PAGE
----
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About Us

As an owner and operator of multiple residential assisted living facilities for over 12 years, I felt alone and not supported. It is not easy to accomplish all my goals as an owner and operator. I have been in search for an organization or association that will give the support I needed. Instead, I regularly receive in the mail organizations asking me to send them a check to be a member and when I asked what my membership includes, it will give me some support but not the support I much needed. For example, there is a group that for $199, I will get the 40 hours training I need to renew my administrator certificate. But recently, I was notified that it is no longer included and CEU’s are now at additional cost.

Another organization promised for $350 they will provide updates for Title 22 regulations. I can call for general questions regarding Title 22. But that’s it. Then when I asked for the background of these organizations/associations, none of them owned or operated a residential assisted living facility. Some of them received a business or geriatric degree in college, some worked in skilled nursing facilities, and some are social worker, which are all important, but NEVER owned or operated a residential assisted living facility business. This made me think that the main problem is that none of these organizations or associations understands what we really need to be a better, smarter and innovative business owner, licensee and administrator of this generation.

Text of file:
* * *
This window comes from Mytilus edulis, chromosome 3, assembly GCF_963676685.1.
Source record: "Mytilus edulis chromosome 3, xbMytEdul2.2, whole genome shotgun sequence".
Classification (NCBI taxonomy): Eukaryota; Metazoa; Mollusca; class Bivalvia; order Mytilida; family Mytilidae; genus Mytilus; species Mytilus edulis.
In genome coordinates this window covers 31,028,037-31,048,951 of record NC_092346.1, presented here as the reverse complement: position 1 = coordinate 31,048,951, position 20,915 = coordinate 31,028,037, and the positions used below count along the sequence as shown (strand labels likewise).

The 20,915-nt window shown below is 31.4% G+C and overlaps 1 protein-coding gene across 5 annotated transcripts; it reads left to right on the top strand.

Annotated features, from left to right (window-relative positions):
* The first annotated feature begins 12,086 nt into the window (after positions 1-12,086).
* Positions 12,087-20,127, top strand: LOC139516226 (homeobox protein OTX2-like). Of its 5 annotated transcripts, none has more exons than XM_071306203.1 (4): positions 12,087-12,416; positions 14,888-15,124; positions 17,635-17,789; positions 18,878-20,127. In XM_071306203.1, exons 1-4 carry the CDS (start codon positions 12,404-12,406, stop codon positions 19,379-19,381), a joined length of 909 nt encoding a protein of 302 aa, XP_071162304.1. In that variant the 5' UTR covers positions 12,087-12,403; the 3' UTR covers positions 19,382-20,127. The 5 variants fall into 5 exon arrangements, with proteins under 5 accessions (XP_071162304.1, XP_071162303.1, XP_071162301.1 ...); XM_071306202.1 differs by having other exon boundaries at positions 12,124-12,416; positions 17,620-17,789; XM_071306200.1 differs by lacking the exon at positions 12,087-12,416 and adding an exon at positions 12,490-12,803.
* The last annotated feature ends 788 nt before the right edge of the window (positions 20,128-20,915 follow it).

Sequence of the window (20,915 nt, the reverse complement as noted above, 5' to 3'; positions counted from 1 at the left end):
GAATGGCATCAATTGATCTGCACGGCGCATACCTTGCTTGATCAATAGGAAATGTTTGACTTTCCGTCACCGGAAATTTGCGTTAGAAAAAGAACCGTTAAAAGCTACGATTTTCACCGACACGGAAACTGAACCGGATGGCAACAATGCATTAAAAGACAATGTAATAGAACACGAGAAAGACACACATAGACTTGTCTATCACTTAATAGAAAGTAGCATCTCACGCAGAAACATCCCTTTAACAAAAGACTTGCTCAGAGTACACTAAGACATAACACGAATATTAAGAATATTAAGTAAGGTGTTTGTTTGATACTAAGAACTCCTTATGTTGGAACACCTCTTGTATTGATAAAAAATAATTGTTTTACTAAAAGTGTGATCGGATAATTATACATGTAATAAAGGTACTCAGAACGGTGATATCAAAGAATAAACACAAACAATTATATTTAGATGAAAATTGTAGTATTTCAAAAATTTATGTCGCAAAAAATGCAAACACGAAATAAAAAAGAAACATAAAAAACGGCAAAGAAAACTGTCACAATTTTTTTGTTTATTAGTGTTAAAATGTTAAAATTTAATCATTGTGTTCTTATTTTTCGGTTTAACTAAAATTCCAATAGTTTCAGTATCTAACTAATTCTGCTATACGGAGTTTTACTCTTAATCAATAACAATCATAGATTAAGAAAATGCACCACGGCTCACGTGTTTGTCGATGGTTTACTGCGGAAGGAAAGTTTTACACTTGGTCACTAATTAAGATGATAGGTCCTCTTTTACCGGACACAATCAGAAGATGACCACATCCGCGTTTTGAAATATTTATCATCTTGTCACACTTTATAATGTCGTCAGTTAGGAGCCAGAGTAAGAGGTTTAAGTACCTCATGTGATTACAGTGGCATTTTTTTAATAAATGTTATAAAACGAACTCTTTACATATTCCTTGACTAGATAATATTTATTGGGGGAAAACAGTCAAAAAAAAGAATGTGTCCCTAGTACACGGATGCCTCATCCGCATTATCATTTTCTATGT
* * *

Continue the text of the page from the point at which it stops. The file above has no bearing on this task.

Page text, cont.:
But through my dedication and passion, I slowly began to make ways on how to gain support from different people in the industry. I used my experiences as my motivation to continue what I have started. In late 2015, I established California Board and Care Association which is now known as Residential Assisted Living Association.

Currently, there are over 6000 residential assisted living facilities smaller than 25-beds in California.   Each of those 6000 facilities works independently. Instead of working together, we often treat each other as competitors.  We believe that we are strong if we are united. This is the best way for us to help individuals get discounted and premium services that they really need which are currently only provided to large assisted living communities. As a group, we can change the future of residential assisted living communities.